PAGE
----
Don’t you wish you could get into the minds of your web visitors? You may learn a lot from the customers that convert, but what about the users who start your form and don’t finish? What can they tell you?
Our Partial Submissions feature can be useful for following up with potential leads. However, the data collected can also reveal secrets that can help you optimize your form and maximize your spend. Here are 5 takeaways you can learn from Partial Submissions:
Which questions are turning leads away
Take a moment to see if there is a pattern in the data you’re receiving. Are your customers abandoning around the same question? Similar to Field Bottlenecks, these partial submissions may be clueing you in to questions that are too personal or confusing. Optimize your form and see if completed submissions increase.
Your form is too long
If a lot of your visitors are starting the form but trailing off at different parts, your form may be too long. If you absolutely must keep all your questions, try shortening the form with Conditional Logic. Or activate Social Autofill to make completion easier for your customers. You might experiment with A/B Testing a shorter form to see how length impacts your conversions.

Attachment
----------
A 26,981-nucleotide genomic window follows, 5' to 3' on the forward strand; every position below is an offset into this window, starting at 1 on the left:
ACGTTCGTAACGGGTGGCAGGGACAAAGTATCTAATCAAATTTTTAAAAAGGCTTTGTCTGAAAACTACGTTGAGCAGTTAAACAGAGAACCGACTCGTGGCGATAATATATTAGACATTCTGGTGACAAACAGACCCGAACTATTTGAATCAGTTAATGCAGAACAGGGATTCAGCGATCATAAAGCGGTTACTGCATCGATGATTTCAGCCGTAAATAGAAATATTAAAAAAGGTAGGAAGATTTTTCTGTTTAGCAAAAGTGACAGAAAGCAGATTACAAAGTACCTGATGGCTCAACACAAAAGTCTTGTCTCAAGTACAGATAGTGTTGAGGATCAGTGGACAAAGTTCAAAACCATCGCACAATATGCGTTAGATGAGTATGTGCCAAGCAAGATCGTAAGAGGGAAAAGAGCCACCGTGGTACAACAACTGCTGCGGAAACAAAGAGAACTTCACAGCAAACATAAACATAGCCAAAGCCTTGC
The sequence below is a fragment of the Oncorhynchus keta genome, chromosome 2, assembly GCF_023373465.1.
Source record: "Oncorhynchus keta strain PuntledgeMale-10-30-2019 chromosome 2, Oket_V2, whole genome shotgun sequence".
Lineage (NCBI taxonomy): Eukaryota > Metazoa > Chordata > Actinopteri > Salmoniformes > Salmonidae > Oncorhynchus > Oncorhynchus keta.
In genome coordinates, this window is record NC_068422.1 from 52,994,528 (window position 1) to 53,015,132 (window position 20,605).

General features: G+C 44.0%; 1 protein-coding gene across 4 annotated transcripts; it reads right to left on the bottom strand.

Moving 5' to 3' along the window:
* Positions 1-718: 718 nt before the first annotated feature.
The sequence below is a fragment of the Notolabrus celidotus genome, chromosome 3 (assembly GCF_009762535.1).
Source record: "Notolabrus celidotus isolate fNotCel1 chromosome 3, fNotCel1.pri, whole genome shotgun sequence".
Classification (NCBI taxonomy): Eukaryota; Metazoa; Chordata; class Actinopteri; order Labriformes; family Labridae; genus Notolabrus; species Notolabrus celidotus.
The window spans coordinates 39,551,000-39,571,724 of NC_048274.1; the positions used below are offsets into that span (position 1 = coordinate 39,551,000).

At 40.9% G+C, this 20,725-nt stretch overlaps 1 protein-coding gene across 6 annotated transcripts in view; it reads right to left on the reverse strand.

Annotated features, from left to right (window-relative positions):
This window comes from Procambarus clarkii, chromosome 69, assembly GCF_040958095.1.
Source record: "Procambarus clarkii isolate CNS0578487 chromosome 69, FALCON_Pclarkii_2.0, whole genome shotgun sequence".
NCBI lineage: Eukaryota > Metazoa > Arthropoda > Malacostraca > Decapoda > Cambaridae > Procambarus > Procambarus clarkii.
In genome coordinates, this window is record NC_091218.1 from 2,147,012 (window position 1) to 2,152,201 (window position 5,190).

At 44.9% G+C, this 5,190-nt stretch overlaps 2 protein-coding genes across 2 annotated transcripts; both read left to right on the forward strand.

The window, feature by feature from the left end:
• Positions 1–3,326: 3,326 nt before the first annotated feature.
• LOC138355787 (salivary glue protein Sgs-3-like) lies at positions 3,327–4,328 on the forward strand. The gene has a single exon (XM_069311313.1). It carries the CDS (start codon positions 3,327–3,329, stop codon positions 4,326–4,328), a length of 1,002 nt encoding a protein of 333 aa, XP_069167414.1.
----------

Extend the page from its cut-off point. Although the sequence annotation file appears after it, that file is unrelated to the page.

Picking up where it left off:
Where your marketing spend is wasted
Adding a hidden field to your form and tweaking your embed code can help you track the referral URL of your form visitors. Compare this data to your Partial Submissions. Are visitors from one website all starting the form but not completing it? You may need to adjust your messaging or call it a bust and redirect your marketing dollars.
Your value proposition isn’t strong enough
If users are dropping off and none of the previous fixes boost your conversion rate, it may be time to consider your value proposition. Visitors are getting started, but it may be that they begin to question their decision as they move forward. Consider incentives for your form, and make sure you’re offering something that will keep your users engaged until the end.
You need to incorporate “microconversions”
Maybe your web visitors are interested in purchasing your $900 product. But as they move through the form, they’re not quite ready to pull the trigger. It’s time to add a lead nurture strategy to your game. Consider “stepping stone” conversions like webinars or white papers that might get users to hit “submit.” Save the big ask for when trust has been built.
Partial Submissions gives you the opportunity to follow up on potential leads that hesitated to finish your form. But this clever feature also serves up valuable form insights that can help you optimize and turn those almost submitters into customers!